When I visit a doctor (which, in the interest of full disclosure, is not often), there are a few simple things that I expect:
I expect the physician to be a competent diagnostician – or to be aware of his or her own limitations and willing to refer me to the appropriate specialist.
I expect a thorough explanation of any tests he or she believes I might need or want.
I expect a clean and sanitary examination room, and medical assistants and nurses who are trained in the necessary skills.
I expect everyone in my doctor’s office to protect my private information and only use that which they need to diagnose and treat me and my family.
In addition, it would be nice if the physician has a pleasant demeanor and the office has a friendly atmosphere. It would be nice if the scheduling was done so as to minimize overlap and excessive time in the waiting room. In other words, it would be nice if a trip to the doctor’s office did not require the sum total of my daily allotments of free time, patience, and tolerance for incompetence. After the implementation of Obamacare, I’m not even going to mention how nice it would be if it didn’t also break the bank.
Here’s what I don’t need:
I don’t need a doctor who is worried about the optics of treating a white patient before a black patient, regardless of who was scheduled to be seen first.
I don’t need a doctor who is afraid that he will be sued if he fails to take into account the income inequality among his patients.
I don’t need a doctor who thinks that one patient is more deserving of care than another for any reason other than “he happens to be sicker at this very moment.”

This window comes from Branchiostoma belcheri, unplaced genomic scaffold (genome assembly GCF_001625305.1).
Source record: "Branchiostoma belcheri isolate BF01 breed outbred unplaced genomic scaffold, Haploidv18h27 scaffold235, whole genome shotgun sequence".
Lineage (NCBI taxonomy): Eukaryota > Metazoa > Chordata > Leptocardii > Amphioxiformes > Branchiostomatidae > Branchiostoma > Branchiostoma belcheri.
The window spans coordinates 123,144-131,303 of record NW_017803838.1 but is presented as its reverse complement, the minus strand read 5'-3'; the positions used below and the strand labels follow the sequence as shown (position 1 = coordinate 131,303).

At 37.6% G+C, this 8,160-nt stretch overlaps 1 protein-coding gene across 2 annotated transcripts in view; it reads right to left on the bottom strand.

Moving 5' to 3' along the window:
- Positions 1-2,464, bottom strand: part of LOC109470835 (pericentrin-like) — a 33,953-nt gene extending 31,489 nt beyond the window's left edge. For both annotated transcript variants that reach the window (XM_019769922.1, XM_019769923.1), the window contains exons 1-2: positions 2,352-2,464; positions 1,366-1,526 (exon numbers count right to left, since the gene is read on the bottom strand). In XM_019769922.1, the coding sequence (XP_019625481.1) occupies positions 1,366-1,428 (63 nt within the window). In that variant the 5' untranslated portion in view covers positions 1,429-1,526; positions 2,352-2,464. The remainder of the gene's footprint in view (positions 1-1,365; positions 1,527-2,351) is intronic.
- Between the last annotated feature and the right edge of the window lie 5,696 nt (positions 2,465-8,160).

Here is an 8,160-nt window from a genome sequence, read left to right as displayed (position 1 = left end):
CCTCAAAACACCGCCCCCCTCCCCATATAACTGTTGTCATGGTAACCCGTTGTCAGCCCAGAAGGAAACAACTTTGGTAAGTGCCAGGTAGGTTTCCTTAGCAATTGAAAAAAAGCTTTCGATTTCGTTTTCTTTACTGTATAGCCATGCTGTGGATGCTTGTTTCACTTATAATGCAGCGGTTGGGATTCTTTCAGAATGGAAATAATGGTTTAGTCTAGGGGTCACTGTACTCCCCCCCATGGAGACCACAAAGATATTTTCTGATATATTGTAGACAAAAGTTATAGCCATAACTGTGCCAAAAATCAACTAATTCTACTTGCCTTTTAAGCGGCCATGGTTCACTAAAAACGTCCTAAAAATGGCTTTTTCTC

I spent five years working as an x-ray and CT tech in a military hospital and troop clinic at Fort Leonard Wood, MO. While there, I encountered a receptionist who believed that I should rearrange my patients based on rank rather than arrival time or illness. At the time, my waiting room included a Drill Sergeant with a possibly sprained ankle and a trainee who was being checked for pneumonia and could only walk with the assistance of his IV pole.
I tried to explain the concept of triage, but to no avail. And then I simply ignored him and took the sickest patient first.
You can imagine my surprise when I read that the MCAT – the test given to students interested in attending medical school – was going to include a section of questions covering social justice issues in 2015. That section will be made up of questions that address topics such as social stratification, access to resources, cultural differences, white privilege, income inequality, and sociocultural factors that influence the way we think about others.
What does any of that have to do with a prospective physicians aptitude to learn medicine?
In my opinion, a focus on such issues would only encourage doctors to treat patients by rank rather than by arrival time or severity of illness. Minority outranks white. Female outranks male. People who traditionally have less access to income get the best treatments first. It’s applying medicine as a means of redistribution – but of healthcare rather than wealth.
My good friend Christopher Blomgren (former Army medic and Team Rubicon member) said it best:
I have worked in the medical field in inner city America, rural America, oversees in war zones, oversees in refugee camps and post-disaster in a variety of communities. Never once did a provider or a patient care what color anyone was, what their socio-economic background was or what someone's income was. Sick people wanted to be treated, the providers wanted to provide care. If, at anytime race, wealth or anything comes into play in giving someone medical care, that person should find a new profession. If, at any time, race, wealth or anything of that line comes into play from someone receiving medical care, well, they aren't all that sick now, are they?